US moves to eliminate non-compete clauses

For anyone who has ever been forced to sign a non-compete clause to gain employment, a new era may be dawning in the US. The Federal Trade Commission on Thursday released a rule that would prevent corporations from restricting their employees' access to work for a rival, a significant move that might enhance wages and commercial competitiveness.

The non-compete clauses in employment contracts, which forbid employees from joining a rival company or launching a rival business for months or years after leaving their employment, frequently within a specific geographic area, would be prohibited under the new rule. Workers as diverse as sandwich makers, hair stylists, physicians, and software engineers have been covered by the agreements.

For millions of American workers, non-compete clauses keep them working for low wages because the “only thing they know” is something they aren't allowed to do outside of their present employment.

"Research shows that employers' use of non-competes to restrict workers' mobility significantly suppresses workers' wages—even for those not subject to non-competes, or subject to non-competes that are unenforceable under state law," said Elizabeth Wilkins, Director of the Office of Policy Planning said in a Federal Trade Commission statement. "The proposed rule would ensure that employers can't exploit their outsized bargaining power to limit workers' opportunities and stifle competition."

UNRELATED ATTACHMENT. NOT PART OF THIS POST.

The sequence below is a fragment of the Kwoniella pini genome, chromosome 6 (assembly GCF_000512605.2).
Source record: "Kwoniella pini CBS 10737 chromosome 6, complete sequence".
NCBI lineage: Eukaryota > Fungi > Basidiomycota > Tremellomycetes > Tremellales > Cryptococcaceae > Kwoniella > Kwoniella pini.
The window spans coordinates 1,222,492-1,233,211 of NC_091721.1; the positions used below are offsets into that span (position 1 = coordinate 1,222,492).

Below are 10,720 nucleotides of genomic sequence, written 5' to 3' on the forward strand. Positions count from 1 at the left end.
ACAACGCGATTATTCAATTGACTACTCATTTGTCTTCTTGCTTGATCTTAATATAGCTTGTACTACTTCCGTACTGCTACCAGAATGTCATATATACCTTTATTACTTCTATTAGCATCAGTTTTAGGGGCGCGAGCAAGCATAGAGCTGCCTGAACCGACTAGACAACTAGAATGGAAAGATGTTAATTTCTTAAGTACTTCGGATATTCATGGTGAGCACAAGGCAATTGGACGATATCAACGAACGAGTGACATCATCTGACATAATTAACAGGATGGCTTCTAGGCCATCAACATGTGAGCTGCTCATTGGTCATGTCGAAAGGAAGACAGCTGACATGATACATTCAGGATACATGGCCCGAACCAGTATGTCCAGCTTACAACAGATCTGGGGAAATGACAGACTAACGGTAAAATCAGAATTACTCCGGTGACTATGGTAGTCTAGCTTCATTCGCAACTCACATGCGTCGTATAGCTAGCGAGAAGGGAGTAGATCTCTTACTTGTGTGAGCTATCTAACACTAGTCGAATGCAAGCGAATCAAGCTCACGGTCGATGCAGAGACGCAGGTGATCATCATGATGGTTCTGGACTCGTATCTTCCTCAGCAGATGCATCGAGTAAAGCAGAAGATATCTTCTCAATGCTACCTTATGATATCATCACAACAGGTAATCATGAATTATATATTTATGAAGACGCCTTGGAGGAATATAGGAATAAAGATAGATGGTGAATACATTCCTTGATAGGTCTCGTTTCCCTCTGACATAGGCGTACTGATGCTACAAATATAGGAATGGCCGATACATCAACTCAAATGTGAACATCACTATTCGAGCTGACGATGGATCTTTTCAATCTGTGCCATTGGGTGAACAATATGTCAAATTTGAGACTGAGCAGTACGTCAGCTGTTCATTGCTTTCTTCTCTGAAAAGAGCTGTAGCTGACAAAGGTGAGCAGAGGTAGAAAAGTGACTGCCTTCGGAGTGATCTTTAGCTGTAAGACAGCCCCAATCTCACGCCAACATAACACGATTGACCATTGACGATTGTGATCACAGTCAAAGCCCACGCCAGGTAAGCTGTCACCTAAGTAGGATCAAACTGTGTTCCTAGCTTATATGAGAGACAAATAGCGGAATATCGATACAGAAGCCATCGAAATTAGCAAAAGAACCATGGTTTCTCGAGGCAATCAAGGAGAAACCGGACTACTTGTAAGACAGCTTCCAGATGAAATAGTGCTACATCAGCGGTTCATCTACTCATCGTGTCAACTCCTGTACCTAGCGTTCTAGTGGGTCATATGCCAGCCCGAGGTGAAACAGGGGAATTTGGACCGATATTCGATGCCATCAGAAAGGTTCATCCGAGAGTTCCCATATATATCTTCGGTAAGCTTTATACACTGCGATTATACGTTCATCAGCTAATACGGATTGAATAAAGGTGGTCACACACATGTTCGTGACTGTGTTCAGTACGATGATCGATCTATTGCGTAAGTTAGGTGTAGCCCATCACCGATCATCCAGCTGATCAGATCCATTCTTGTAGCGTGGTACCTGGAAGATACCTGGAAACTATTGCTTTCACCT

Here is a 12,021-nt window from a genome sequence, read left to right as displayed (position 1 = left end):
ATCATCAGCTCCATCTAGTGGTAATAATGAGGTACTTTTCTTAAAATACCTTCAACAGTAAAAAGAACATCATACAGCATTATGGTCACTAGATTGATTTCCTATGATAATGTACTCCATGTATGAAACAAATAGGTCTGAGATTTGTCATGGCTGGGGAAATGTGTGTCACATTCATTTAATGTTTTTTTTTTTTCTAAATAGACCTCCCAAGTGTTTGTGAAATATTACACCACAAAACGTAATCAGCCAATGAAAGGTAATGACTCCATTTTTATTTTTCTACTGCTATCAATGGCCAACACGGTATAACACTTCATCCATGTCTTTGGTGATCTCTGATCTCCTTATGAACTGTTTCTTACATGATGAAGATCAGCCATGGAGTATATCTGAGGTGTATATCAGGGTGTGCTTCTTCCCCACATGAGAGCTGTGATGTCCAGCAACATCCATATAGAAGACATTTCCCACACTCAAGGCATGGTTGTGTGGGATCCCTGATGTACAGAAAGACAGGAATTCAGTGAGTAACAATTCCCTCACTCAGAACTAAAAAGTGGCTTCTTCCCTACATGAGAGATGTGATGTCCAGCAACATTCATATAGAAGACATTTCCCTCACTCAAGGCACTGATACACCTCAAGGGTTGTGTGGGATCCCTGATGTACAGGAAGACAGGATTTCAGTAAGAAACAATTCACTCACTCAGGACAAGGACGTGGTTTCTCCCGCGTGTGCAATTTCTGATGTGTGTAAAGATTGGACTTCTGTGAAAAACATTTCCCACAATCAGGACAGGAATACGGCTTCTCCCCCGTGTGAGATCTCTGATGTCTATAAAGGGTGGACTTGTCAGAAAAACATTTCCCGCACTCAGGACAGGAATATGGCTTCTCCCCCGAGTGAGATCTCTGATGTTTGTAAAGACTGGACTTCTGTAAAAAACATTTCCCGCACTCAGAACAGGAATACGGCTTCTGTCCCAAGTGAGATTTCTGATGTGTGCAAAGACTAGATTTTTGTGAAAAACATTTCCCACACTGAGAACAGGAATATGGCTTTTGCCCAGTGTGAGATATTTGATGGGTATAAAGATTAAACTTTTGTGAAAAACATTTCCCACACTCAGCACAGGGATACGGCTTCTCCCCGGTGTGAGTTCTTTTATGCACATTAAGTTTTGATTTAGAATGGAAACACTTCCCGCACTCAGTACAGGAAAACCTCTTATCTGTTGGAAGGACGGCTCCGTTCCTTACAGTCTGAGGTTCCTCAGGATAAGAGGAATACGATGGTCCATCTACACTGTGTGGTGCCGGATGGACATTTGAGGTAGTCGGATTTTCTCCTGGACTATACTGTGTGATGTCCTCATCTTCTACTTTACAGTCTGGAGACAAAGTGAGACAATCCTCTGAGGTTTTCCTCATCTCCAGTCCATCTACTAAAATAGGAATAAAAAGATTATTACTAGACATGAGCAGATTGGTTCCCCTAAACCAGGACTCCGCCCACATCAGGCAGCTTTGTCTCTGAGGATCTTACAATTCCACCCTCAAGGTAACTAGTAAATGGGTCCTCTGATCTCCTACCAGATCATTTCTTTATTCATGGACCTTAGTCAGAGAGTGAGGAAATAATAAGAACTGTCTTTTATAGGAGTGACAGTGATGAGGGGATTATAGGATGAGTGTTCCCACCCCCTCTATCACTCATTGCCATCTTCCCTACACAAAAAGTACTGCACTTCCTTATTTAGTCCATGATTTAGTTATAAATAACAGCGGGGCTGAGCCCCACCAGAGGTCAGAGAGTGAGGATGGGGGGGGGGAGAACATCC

If the rule is adopted, it could create wealth for millions of middle-class workers. One of the most frequent ways to secure a raise is to switch employers, but a non-compete clause can effectively prevent workers from doing that. This might force employers, particularly large corporations, to either pay more or risk having their current employees leave and move to a new company.

The rule is expected to increase American wages by almost $300 billion a year.

“The freedom to change jobs is core to economic liberty and to a competitive, thriving economy,” said Chair Lina M. Khan in an press release. “Noncompetes block workers from freely switching jobs, depriving them of higher wages and better working conditions, and depriving businesses of a talent pool that they need to build and expand. By ending this practice, the FTC’s proposed rule would promote greater dynamism, innovation, and healthy competition.”

The FTC will seek public comment on the new rule for 60 days. The agency can then move to make it final. The new rule is expected to become effective 180 days after the final ruling. This means that as soon as early September 2023, employees with non-compete clauses may find themselves free to make decisions about their employment as they see fit instead of being beholden to their current employer at whatever wage the employer wishes to pay.

Image by Tiffany & Co. - Extracted from PDF version of the FTC's 2007 Annual Report, with colors changed slightly to more closely match the version on the FTC's home page (and other versions of the seal in the PDF)., Public Domain,

Bob Peryea
National Correspondent
The Kentucky Daily

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